Earnings: Virgin Plans Web-TV As Broadband Sign-Ups Plateau

Neil Berkett’s Virgin Media (NSDQ: VMED), in its earnings for the first three months of the year, hailed higher average revenue per customer and a reduction in subscription cancellations – but broadband sign-ups are half what they were last year, leading to a rare climb-back in income from its ISP business.

Broadband: Sign-ups slowed to just 47,300 from 88,400 in the same quarter last year, despite Virgin’s heavy marketing of its trump card – fibre optic speeds. Revenue crept one percent to £3.97 million. But Virgin is not alone – Sky broadband sign-ups in the same period slowed from 220,000 to 130,000. Still, three quarters of new Virgin ISP subscribers now opt for 10Mbps and above – so appealing is it for Virgin to have customers on fast packages, it’s upgrading all 2Mbps customers to the higher spec from this month.

Web-TV: To differentiate itself, Virgin is adding broadband services like data backup and, soon, music subscription. News of another was buried in today’s market announcement: “Looking further ahead to the next generation of home entertainment, we are working on capitalising on technological convergence by developing a prototype interface that combines traditional broadcast TV content with on-demand programming, web-based entertainment and interactive features in a simple and user-friendly format.” It’s unclear whether this means Virgin is joining the BBC’s Project Canvas, developing its own version or simply updating its flaky EPG, which has tried web content before but shown it to be a slow experience.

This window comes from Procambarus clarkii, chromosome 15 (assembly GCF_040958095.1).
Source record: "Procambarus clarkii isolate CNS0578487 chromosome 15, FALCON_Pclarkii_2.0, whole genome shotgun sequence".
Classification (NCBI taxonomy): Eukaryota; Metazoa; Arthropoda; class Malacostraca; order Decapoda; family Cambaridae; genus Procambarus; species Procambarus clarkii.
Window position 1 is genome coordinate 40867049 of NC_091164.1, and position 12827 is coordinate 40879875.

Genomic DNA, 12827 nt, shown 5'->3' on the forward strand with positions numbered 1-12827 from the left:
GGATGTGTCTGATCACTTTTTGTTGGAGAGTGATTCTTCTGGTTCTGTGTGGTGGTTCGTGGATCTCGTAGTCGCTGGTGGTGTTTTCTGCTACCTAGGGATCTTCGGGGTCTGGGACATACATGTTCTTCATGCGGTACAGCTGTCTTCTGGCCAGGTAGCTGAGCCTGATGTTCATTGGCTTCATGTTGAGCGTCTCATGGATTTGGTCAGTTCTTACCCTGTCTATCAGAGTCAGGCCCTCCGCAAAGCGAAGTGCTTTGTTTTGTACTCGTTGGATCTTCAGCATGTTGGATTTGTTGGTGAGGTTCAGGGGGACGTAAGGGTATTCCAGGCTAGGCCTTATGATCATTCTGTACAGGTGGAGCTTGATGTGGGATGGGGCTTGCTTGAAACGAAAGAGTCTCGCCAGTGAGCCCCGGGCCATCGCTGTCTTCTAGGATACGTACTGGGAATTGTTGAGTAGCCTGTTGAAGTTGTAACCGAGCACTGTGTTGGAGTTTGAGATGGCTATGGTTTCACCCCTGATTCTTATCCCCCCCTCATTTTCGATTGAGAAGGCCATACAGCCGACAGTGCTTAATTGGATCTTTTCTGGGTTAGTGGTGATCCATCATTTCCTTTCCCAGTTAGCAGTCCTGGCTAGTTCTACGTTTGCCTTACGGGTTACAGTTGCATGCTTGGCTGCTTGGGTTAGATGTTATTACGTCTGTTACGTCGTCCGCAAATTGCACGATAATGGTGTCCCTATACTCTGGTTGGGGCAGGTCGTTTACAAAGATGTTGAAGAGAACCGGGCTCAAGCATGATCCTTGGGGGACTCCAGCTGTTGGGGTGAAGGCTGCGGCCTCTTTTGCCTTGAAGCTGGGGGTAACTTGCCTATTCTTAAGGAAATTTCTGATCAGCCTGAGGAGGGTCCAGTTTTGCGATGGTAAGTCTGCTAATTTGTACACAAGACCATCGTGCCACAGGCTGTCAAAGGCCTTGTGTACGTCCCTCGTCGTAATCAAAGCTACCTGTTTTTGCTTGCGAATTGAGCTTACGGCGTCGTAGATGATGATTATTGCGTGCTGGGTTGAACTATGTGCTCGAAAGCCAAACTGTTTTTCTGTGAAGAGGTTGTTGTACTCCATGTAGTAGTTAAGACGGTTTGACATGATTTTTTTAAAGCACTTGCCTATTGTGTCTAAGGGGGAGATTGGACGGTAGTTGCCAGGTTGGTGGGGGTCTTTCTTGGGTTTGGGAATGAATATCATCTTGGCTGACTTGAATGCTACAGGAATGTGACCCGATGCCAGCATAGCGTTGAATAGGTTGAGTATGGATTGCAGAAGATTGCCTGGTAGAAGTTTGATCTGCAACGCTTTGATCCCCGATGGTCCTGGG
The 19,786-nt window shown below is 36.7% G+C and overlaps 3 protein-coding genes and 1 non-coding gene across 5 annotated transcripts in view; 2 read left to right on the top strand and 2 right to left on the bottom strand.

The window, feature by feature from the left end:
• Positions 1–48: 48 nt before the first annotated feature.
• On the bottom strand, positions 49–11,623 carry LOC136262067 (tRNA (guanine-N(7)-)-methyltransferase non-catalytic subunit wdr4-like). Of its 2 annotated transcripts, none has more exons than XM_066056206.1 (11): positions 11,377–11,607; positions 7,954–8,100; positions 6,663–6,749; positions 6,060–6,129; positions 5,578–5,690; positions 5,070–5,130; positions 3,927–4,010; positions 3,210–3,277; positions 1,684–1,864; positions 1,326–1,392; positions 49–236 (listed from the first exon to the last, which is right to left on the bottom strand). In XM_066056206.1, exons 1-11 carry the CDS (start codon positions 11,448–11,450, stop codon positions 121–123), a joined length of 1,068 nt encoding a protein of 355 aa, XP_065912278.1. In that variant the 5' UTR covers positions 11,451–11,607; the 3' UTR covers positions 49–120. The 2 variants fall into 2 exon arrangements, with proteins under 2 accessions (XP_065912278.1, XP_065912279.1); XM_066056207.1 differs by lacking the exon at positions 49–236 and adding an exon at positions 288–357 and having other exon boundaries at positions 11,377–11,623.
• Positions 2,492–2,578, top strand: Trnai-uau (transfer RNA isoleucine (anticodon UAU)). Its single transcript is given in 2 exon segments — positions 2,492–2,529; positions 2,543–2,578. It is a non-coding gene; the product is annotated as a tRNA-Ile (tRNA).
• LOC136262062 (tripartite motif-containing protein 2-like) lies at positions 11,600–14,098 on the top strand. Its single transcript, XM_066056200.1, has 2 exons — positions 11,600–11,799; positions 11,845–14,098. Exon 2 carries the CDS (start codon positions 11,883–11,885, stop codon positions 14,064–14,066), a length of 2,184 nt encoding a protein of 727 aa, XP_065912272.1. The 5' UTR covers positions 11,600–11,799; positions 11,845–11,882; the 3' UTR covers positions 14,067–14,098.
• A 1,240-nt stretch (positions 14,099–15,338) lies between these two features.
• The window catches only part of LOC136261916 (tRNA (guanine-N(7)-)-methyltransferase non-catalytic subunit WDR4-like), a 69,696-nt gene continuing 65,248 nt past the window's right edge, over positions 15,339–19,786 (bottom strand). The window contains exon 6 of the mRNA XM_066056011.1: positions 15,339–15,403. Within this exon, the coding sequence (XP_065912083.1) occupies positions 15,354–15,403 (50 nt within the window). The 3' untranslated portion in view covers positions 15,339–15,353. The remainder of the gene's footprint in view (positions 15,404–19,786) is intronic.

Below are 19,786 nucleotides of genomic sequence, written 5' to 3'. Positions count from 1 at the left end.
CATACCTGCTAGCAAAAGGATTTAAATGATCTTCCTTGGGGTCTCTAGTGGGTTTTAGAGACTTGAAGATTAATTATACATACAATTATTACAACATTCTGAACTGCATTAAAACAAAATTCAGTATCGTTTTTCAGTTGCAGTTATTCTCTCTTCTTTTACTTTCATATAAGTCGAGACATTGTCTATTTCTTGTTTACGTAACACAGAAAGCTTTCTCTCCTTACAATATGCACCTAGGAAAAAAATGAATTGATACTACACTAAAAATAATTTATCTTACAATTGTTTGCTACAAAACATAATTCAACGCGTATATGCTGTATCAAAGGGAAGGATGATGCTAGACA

TV: Subscriber sign-ups were down from 36,800 last year to 30,600, totaling 3.65 million. VOD is again being hailed as the differentiator (see yesterday’s post), with usage rising to 53 percent of customers from 46 percent last year, and clocking an average 55 million views, up from 36 million last year.

Telephony: Remember when Virgin was going to be a “quad-play” provider? Well, it’s actually happening how. Unusually, mobile was this quarter’s shining light, with contract customers growing 63 percent to 712,300 in the last year and contract revenue up 63 5.8 percent, thanks to cross-selling to subscribers. Land line revenue was virtually flat.

All in all, Virgin swung to a £13 million operating profit from last year’s £2 million loss, though revenue slid 1.1 percent to £936 million.

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